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Tyson Foods Taps Analytics To Improve Retailer Relationships, Boost Sales Featured

  • Written by  Alicia Fiorletta

Grocery_store
CPG brands rely on their retailer partners to help drive awareness, sales and customer loyalty. In a highly competitive environment in which consumers are rushing through stores to cross items off their shopping lists, ensuring product visibility and availability is key.

But nearly half (49%) of in-store displays are missing completely, promotional pricing is incorrect 22% of the time and items are out of stock 15% of the time, according to a study from Quri, a retail analytics and intelligence company.

Tyson Foods is addressing this issue by keeping a constant pulse on in-store activities, sales and marketing performance. The brand uses Quri to track on-shelf availability and conduct timely store check-ups via web-based surveys. This ensures that retailers are introducing, merchandising and promoting products according to plan.

For the prepared foods and deli division of Tyson Foods, product visibility and marketing are especially important. So over the past four years, Tyson Foods has focused more on “creating pull in retail stores and driving impulse sales at the deli counter,” said T Fuqua, Brand Manager at Tyson Foods, in an interview with Retail TouchPoints. Solid retail partnerships are paramount to allowing this pull to take place. “We have to gain the trust of supermarket retailers so they try new products, like our boneless fried chicken. Anything we can do to make them trust us and know we’re helping them grow their business is a huge deal.”

However, once those products are in stores, a top challenge for Tyson Foods is “understanding exactly what is being executed at retail stores and building best-in-class stories around what retailers do to ensure this prepared food is put out at the right time and merchandised attractively,” Fuqua added. “So if a shopper is looking for a specific product, they know where they can find it, which helps our retail partners maximize sales.”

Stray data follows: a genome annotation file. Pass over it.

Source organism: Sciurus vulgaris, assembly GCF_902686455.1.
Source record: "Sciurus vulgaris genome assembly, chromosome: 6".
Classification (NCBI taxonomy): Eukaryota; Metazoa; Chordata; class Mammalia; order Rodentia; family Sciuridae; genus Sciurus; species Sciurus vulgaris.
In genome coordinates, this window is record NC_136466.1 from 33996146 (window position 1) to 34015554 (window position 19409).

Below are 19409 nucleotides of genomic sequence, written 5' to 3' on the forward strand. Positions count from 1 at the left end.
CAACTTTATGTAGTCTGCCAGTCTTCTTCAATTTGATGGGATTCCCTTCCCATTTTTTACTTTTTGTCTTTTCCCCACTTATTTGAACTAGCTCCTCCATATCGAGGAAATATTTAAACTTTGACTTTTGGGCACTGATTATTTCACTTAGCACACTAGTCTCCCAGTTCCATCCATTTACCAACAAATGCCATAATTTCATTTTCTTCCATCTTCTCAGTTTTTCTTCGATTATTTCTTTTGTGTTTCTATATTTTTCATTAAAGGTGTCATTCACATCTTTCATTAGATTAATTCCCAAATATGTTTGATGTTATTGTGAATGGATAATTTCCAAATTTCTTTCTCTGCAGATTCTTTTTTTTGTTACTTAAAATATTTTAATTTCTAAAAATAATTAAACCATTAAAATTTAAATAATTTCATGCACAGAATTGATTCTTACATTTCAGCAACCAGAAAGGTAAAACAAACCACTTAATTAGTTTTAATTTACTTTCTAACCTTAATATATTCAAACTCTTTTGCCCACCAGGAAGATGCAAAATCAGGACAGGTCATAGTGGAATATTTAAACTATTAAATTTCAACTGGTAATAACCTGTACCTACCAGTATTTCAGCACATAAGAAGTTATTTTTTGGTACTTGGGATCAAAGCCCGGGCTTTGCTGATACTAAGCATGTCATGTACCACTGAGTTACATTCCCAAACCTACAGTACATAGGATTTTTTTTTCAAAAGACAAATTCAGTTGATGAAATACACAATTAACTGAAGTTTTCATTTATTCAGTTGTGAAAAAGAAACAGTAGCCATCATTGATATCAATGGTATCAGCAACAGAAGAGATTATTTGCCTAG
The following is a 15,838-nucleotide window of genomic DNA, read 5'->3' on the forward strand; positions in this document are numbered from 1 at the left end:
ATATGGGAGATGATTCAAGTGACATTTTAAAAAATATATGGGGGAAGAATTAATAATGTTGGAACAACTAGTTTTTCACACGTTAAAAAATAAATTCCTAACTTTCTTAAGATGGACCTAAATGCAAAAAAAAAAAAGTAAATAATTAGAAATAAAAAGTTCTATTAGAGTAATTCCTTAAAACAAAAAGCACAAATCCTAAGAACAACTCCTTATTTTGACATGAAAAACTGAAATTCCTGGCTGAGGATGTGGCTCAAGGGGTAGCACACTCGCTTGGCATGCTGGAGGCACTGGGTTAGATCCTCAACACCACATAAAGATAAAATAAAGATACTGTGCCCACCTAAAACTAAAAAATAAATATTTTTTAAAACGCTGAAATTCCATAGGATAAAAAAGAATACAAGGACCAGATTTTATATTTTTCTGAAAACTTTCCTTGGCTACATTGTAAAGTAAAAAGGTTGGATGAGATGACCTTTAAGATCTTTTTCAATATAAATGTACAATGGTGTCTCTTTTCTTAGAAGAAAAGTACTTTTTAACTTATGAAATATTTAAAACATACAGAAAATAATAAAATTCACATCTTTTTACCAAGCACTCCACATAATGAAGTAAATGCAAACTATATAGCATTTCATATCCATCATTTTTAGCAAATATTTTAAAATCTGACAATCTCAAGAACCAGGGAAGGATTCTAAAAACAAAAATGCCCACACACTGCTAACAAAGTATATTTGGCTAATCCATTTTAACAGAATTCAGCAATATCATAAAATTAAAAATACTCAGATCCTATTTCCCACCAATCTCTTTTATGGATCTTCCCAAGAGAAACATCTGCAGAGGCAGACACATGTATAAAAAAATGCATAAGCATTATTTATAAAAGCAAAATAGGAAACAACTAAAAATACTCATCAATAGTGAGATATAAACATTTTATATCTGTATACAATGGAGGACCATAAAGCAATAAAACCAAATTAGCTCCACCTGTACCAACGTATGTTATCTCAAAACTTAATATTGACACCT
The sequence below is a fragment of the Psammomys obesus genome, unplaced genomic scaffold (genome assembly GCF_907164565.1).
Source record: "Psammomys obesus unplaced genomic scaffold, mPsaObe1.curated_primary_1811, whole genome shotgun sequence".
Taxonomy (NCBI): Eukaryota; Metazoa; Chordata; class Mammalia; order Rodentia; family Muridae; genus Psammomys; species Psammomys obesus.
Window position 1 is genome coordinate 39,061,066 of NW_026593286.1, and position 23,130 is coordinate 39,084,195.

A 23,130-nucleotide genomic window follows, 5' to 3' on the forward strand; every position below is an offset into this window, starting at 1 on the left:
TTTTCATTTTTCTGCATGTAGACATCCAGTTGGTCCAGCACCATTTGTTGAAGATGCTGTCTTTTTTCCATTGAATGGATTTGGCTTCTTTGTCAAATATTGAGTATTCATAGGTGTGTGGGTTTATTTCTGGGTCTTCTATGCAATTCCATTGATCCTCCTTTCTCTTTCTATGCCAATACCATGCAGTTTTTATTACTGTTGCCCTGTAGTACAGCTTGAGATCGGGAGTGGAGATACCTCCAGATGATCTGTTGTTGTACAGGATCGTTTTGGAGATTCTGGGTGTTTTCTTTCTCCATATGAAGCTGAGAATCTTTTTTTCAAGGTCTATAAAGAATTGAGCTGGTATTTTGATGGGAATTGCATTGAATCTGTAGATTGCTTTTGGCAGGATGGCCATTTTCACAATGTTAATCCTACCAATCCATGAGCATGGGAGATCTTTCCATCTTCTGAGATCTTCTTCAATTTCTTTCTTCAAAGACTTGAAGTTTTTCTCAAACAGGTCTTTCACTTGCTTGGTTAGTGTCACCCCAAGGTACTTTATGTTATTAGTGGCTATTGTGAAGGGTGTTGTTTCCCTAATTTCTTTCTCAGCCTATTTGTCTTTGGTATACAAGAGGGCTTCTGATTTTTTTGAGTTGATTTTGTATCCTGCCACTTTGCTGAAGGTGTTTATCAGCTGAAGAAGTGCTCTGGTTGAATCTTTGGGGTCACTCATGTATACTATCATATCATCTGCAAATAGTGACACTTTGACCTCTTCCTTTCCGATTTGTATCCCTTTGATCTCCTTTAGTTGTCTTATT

Tyson Foods relies on distributors to delivery products to grocery stores, according to Fuqua. Because of this, deliveries are made once a week, or even every two weeks, “so it’s hard to gauge what’s happening every day in the stores.”

Using Quri, the prepared foods side of the Tyson Foods business can collect detailed analytics regarding the performance and product execution of retail partners. Team members take photos of in-store displays, signage and shelves to ensure compliance.

“Very few times you get a new tool to work with that everyone understands immediately,” Fuqua said. “It’s a photo, which is so obvious and in your face, so it has been so easy to integrate Quri into new product introductions.”

Providing Actionable Data Retailers Crave

Because Quri provides actionable data, Tyson Foods can help retailers rectify in-store merchandising and marketing issues quickly and efficiently. The company conducts surveys regarding product pricing, introductions and overall merchandising strategies. With the implementation of Quri, the divisions that handle the fresh meat orders and quick-serve partnerships also are using the solution to strengthen retailer partnerships.

Although Fuqua confirmed that Tyson Foods has “great relationships” with brokers, “you still need someone to ensure there’s execution. Many times, we’ll work with retailers because they also have a need to understand exactly how their stores and personnel are performing.”

Previously, Tyson Foods had “no system we could trust to ensure there was an objective view of what was happening,” Fuqua said. Now, the brand can see all aspects of product execution, helping to create more valuable, long-term retailer partnerships.

“Quri is a key investment for us,” Fuqua added. “As a CPG company and manufacturer, we budget for in-store execution and promotions. So we're focusing on implementing trategies and tactics that will help retailers drive impulse purchases and increase average order value, rather than have them just lower prices.”

In 2014, Tyson Foods plans to conduct studies and in-store surveys around its 20 key selling weeks. For example, during the Super Bowl, “we’ll have Quri out there a week before to see the setup and execution,” Fuqua said. “Then, we’ll do it again the Monday or Tuesday after the game so retailers can rectify issues accordingly. That’s very much in our plan and retailers are counting on that information.”
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